Chocky, the last novel Wyndham published during his life, is a playful investigation of what being human is all about, delving into such matters as child-rearing, marriage, learning, artistic inspiration—and it ends with a surprising and impassioned plea for better human stewardship of the earth.
John Wyndham (1903–1969) was the pen name used by the British science-fiction writer John Wyndham Parkes Lucas Beynon Harris. He began writing for money in 1925, mostly for American periodicals. After working as a government official and corporal operator in the army during World War II, he began writing science-fiction novels. His many works include The Day of the Triffids, The Kraken, The Midwich Cuckoos, Trouble with Lichen, Web, and The Chrysalids (NYRB Classics).
Join us in celebrating the recent release of new titles from poets Miriam Bird Greenberg and Donika Kelly. Miriam will be reading from In the Volcano’s Mouth, which won the 2015 Agnes Lynch Starrett Prize; Donika will read from her debut collection, Bestiary, which was selected by Nikky Finney for the 2015 Cave Canem Poetry Prize and longlisted for the National Book Award.
Miriam Bird Greenberg‘s In the Volcano’s Mouth (University of Pittsburgh 2016) won the 2015 Agnes Lynch Starrett Prize and was written with the support of fellowships from the National Endowment for the Arts, the Provincetown Fine Arts Work Center, and the Poetry Foundation. A former Wallace Stegner Fellow, she teaches creative writing and ESL in the San Francisco Bay Area, though she has also crossed the continent aboard freight trains, as a hitchhiker, and by bicycle. She is currently at work on an expansive/unwieldy ethnographic poetry project documenting asylum seekers and economic migrants living in Hong Kong’s Chungking Mansions.
Donika Kelly’s debut collection, Bestiary (Graywolf Press 2016), was selected by Nikky Finney for the 2015 Cave Canem Poetry Prize and longlisted for the National Book Award. She holds an MFA in Writing from the Michener Center for Writers at the University of Texas at Austin, and in 2013, she received a Ph.D. in English from Vanderbilt University, where she specialized in American literature and film studies. Donika is a Cave Canem graduate fellow and a 2004 June Fellow of the Bucknell Seminar for Younger Poets. Her poems have appeared in various journals including West Branch, Indiana Review, Virginia Quarterly Review, and others. Donika is an Assistant Professor at St. Bonaventure University, where she teaches creative writing.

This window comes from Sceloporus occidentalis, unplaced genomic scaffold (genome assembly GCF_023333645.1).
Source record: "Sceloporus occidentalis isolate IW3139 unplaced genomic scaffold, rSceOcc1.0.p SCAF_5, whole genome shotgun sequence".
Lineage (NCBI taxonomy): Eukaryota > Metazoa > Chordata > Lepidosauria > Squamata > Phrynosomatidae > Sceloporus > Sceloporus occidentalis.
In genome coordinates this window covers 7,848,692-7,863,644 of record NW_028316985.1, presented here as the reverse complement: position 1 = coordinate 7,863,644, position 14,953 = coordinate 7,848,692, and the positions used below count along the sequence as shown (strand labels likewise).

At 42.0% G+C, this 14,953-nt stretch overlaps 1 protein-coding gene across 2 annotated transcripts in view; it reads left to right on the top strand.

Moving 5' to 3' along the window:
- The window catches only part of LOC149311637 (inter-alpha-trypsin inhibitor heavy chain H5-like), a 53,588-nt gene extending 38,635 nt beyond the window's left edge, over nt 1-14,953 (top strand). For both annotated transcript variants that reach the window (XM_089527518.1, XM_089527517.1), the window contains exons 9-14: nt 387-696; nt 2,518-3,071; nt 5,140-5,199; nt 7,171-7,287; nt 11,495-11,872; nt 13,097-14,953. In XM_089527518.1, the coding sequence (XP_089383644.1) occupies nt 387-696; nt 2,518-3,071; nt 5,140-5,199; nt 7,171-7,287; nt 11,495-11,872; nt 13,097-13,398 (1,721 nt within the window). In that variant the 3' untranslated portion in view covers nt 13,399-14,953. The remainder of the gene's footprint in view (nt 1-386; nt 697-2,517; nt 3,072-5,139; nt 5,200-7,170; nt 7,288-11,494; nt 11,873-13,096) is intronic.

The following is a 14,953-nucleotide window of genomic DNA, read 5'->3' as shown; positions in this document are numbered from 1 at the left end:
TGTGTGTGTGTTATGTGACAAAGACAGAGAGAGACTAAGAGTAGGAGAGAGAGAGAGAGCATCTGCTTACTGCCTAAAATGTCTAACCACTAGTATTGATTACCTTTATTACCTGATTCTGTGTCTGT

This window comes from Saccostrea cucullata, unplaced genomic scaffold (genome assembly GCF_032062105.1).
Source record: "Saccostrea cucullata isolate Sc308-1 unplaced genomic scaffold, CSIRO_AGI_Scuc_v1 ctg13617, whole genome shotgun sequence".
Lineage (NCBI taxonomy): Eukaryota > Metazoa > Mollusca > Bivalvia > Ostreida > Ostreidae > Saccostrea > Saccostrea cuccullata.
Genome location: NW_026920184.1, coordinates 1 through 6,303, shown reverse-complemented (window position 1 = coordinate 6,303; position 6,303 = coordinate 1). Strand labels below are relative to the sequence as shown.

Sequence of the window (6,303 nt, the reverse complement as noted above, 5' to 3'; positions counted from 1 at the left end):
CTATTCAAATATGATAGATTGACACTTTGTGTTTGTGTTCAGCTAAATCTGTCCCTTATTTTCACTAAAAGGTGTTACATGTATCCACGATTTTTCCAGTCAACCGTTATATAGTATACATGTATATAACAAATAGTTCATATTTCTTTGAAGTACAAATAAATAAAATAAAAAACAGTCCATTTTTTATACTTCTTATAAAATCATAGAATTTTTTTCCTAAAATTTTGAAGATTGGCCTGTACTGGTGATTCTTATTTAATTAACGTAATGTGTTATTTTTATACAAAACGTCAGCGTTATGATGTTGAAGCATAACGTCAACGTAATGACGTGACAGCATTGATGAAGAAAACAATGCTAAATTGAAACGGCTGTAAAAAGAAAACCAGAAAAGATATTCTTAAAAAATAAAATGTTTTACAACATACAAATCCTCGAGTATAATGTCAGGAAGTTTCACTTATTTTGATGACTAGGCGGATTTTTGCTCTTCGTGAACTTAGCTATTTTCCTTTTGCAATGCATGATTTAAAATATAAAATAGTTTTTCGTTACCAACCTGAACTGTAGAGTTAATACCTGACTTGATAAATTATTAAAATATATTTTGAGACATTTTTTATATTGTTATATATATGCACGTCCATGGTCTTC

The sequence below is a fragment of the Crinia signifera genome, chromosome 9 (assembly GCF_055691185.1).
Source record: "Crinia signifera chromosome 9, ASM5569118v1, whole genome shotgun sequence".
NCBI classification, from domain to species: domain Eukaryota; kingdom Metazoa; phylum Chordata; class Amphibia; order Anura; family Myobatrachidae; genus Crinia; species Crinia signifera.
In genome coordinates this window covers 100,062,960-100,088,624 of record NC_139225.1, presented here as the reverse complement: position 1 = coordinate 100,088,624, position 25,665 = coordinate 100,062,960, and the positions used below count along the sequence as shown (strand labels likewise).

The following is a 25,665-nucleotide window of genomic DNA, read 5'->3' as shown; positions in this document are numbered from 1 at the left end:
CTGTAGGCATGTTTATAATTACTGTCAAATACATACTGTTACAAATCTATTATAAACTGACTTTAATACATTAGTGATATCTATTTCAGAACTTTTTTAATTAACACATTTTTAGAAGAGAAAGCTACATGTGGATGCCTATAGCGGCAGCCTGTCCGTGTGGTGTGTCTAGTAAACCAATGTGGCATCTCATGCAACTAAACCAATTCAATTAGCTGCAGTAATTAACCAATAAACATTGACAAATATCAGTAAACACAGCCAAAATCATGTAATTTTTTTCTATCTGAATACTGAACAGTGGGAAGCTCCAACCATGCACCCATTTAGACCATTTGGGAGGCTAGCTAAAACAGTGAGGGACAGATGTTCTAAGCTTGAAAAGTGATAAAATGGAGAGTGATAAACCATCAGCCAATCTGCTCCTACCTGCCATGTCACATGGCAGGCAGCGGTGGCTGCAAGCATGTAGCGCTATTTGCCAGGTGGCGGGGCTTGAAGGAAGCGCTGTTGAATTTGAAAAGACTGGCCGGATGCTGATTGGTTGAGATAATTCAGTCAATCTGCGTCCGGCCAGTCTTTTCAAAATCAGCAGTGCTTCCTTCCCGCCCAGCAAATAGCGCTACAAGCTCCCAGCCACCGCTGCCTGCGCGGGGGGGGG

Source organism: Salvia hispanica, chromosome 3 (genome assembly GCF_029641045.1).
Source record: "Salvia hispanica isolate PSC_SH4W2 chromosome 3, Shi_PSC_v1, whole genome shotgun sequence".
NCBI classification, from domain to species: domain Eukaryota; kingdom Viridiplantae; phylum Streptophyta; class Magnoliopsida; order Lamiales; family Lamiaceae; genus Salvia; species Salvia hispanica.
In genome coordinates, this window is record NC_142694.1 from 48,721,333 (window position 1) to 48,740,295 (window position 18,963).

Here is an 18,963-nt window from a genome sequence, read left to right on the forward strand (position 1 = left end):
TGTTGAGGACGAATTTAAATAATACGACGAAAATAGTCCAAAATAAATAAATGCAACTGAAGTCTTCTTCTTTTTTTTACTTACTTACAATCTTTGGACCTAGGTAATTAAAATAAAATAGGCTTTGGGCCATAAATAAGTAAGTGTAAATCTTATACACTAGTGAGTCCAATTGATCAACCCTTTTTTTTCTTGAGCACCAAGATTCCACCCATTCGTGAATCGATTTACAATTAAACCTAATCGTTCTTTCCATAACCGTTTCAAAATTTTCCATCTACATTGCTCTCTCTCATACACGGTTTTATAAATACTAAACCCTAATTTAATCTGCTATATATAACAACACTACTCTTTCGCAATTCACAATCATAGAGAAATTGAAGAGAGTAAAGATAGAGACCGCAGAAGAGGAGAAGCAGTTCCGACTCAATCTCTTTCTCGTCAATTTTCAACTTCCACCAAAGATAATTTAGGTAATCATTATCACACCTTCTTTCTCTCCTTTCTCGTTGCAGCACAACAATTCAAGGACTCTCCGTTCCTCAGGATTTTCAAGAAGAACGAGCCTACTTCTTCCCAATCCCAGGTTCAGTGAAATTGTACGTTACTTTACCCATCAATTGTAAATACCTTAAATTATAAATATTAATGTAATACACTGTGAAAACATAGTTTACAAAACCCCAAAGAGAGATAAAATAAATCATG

We’re thrilled to be hosting a series of readings as part of the 25th annual Austin International Poetry Festival.
See the Austin International Poetry Festival website for the schedule of readings (TBA).
Join us in celebrating the launch of new books from poets Andrew Wessels and James Meetze, with readings from Andrew and James, plus special guests John Fry and Rebecca Liu. Andrew will be reading from A Turkish Dictionary and James will read from Phantom Hour.
Andrew Wessels currently splits his time between Los Angeles and Istanbul, where he teaches at Koç University. He has previously lived in Houston, Cambridge, and Las Vegas. He has held fellowships from Poets & Writers and the Black Mountain Institute. His first book is A Turkish Dictionary from 1913 Press. Semi Circle, a chapbook of his translations of the Turkish poet Nurduran Duman, was published by Goodmorning Menagerie in 2016. His poems and translations can be found in VOLT, Witness, Tammy Journal, Faultline, and Colorado Review, among others. He is the NOS Series editor at Les Figues Press and a founding editor of The Offending Adam.
James Meetze is the author of I Have Designed This for You and Dayglo, which was selected by Terrance Hayes as winner of the 2010 Sawtooth Poetry Prize and published by Ahsahta Press. He is editor, with Simon Pettet, of Other Flowers: Uncollected Poems by James Schuyler (FSG, 2010). His work has also appeared in five chapbooks and numerous publications, including AGNI, A Public Space, American Letters & Commentary, The Rattling Wall, and New American Writing, among others. His third book, Phantom Hour, will be published by Ahsahta Press in March, 2016. He spends his time between Los Angeles and San Diego, where he teaches creative writing and film studies at Ashford University.
John Fry is the author of the chapbook silt will swirl (NewBorder, 2012). His poems have appeared or are forthcoming in Colorado Review, West Branch, Water~Stone Review, and The Laurel Review, among others. He is a graduate of the MFA program at Texas State University. He serves as a poetry editor for Newfound Journal, and he is an assistant instructor and PhD student at the University of Texas at Austin.
Rebecca Liu’s recent poems can be found in Boston Review, VOLT, Web Conjunctions, and Gulf Coast.
We’re thrilled to be hosting a series of readings as part of the 25th annual Austin International Poetry Festival. Details TBA.
In celebration of Caits Meissner’s new poetry collection, Let It Die Hungry, join us for a reading with Caits, plus special guests Ebony Stewart and Amanda Johnston.